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Thread: Rear shocks and towing/hauling

  1. #16
    Senior Member Duke George V's Avatar
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    That was last year, but it was going to be a turbocharged 1987 Pontiac 6000 SE wagon. It's currently owned by a user here named turbosewgn. He doesn't post here anymore, sadly. I'm pretty interested in knowing if he ever got all the little things sorted out on it.



  2. #17
    Senior Member Duke George V's Avatar
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    Quote Originally Posted by Duke George V View Post
    I'm gonna revive this, since I might be doing some hauling soon. I'm looking at Monroe Sensa-Trac shocks for the rear, part number 58427. They have a 25 lb spring over them, and say they're made for vans that are used to tow or haul. Anyone have any experience with that particular shock?
    No one knows anything about this? I'm mostly wondering if these shocks will negatively affect ride quality.

  3. #18
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    Default Don't shock yourself

    I have a century wagon w/3rd-row seat, and haul 2 kids back there all the time. I have Gabriel Ultra shocks, and put airlift 1000 bags in the rear coil springs. The bags made a HUGE difference! better handling, stability, and a firm ride without being harsh.The kit comes with 2 air fill valves, and I put separate fills for the bags because I didn't want any side to side transfer of air.
    I recently warrantied out my front gabriel ultra struts for some that fit a '94-96 dustbuster. The spring seat is 3/4" higher, and I now run 225/50-17s on steel wheels front and rear. I really wanted to go with Monroe struts, but the spring seat didn't have much difference. The monroe load-adjusting shocks, and the max-air shocks have 7.25" of travel...way more than any gabriel. SD Truck springs has some air-suspension bags for $28-$40 that you could replace your rear springs completely with. Good Luck!
    Last edited by JB1; 02-11-2012 at 11:47 PM.

  4. #19
    Senior Member Duke George V's Avatar
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    I bought those Monroe shocks I linked to in a previous post and installed them today. Easy job, as long as you have a helper. Of course I forgot to take pictures. The van rides a lot better now, especially since the old shocks were more or less blown and old as hell. Ride height is a bit higher in the back as well. Should work real well for when I move next.

  5. #20
    Senior Member white89euro's Avatar
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    Hello!

    My experience in towing has been with
    1. A-body wagons (including a tech4)
    2. Windstar Minivans
    3. Venture / Montana Minivans

    By FAR the best for towing were the Venture / Montana vans. They tow (and have towed) our 2500 pop up camper with ease. You really cannot tell anything is behind you. Plenty of power to spare and gas mileage around 16.5 highway.

    I agree with the other posters: what ever you two with, install a transmission cooler first.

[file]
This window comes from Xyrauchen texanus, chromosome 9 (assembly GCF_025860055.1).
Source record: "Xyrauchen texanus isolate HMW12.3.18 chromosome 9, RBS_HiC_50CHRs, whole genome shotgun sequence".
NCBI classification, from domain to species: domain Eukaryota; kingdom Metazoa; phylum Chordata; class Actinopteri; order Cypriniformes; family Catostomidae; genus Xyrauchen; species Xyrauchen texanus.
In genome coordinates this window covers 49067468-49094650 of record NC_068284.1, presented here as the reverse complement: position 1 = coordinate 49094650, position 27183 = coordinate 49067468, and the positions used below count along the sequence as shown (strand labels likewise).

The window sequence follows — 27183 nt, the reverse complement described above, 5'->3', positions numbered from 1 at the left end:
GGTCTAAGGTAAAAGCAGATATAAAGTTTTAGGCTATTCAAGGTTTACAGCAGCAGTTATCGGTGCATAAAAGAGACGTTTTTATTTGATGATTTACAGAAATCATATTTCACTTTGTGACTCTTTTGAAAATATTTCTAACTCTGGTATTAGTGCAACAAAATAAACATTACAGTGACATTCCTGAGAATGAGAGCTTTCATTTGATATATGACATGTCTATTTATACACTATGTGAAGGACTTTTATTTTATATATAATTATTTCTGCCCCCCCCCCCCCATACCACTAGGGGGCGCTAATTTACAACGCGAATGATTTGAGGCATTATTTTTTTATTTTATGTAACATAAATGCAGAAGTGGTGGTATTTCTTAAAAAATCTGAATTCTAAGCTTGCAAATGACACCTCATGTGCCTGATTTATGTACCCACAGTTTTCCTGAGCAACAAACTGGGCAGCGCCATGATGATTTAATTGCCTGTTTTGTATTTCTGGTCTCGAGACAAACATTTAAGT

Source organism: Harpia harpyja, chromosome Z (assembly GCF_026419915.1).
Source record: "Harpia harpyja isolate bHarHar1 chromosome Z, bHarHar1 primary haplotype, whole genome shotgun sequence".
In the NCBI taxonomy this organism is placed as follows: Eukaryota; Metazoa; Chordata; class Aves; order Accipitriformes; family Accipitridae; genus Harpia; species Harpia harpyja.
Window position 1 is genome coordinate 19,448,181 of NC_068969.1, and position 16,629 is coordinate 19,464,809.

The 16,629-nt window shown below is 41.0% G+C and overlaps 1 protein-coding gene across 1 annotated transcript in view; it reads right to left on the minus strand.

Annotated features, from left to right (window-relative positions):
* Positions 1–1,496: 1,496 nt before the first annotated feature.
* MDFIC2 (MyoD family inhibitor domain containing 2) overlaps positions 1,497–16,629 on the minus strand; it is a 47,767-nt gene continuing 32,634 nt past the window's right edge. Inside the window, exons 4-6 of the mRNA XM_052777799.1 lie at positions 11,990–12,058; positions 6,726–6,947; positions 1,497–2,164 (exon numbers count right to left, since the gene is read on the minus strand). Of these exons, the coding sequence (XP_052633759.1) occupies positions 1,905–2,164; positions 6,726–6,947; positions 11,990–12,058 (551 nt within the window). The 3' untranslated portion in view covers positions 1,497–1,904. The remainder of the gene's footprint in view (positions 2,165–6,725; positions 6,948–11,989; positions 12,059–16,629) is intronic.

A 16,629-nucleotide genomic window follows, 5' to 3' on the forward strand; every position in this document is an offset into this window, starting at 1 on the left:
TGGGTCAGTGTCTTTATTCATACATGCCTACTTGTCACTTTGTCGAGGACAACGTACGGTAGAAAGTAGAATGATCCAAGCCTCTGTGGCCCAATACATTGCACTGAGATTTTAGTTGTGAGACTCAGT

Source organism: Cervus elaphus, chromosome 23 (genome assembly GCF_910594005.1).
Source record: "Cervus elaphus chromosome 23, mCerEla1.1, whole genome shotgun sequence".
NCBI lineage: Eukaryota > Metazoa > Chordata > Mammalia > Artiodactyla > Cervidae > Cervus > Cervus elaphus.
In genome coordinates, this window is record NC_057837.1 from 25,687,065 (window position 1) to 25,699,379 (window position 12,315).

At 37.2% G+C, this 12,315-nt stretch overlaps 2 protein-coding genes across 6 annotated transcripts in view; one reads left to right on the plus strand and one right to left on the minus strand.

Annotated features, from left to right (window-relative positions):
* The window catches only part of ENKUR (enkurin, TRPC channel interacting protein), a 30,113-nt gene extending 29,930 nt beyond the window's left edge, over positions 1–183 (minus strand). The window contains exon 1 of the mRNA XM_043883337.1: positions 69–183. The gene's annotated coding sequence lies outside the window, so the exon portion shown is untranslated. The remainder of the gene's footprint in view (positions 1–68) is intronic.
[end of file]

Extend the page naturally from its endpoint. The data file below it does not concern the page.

Second, I have always used Gabriel or Monroe air shocks (added to the vans and wagons). This keeps your headlights aimed correctly and keeps your van/trailer from scraping the pavement, especially on driveways for gas stations.

    I tow only in drive, never overdrive - saves the transmission.

    That's all I can think of...
    George

  6. #21
    Senior Member Duke George V's Avatar
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    Quote Originally Posted by white89euro View Post
    I tow only in drive, never overdrive - saves the transmission.
    Not only that, at 60-65 mph, the gearing puts the engine right in the meat of the torque band, at least on my 3.06 and Buick V6.

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  8. #23
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    Quote Originally Posted by white89euro View Post
    Hello!

    My experience in towing has been with
    1. A-body wagons (including a tech4)
    2. Windstar Minivans
    3. Venture / Montana Minivans

    By FAR the best for towing were the Venture / Montana vans. They tow (and have towed) our 2500 pop up camper with ease. You really cannot tell anything is behind you. Plenty of power to spare and gas mileage around 16.5 highway.

    I agree with the other posters: what ever you two with, install a transmission cooler first.
    Second, I have always used Gabriel or Monroe air shocks (added to the vans and wagons). This keeps your headlights aimed correctly and keeps your van/trailer from scraping the pavement, especially on driveways for gas stations.

    I tow only in drive, never overdrive - saves the transmission.

    That's all I can think of...
    George
    One of the reasons that the Montana could tow so well was the 3.29 gearing behind the 3400, and in the later years with the 3500 there was more torque to be had, pretty good for a 3.5 pushrod...

    The old Trans Sport with the 3800 and 3.06 gears could tow as well... The 90-96 vans weighed 3600-3800 Lbs and with the torque of the 3800 towing was easy.. Bad part is there is no class III hitch for the 90-96 vans.. IIRC the 3800 powered vans were actually rated to tow 3000 Lbs.. And 94-96 Vans had some updates that the earlier ones didn't have, Frame also changed to some degree...

    I also agree on the cooler... If you tow or are going to tow a Trans cooler is a must...

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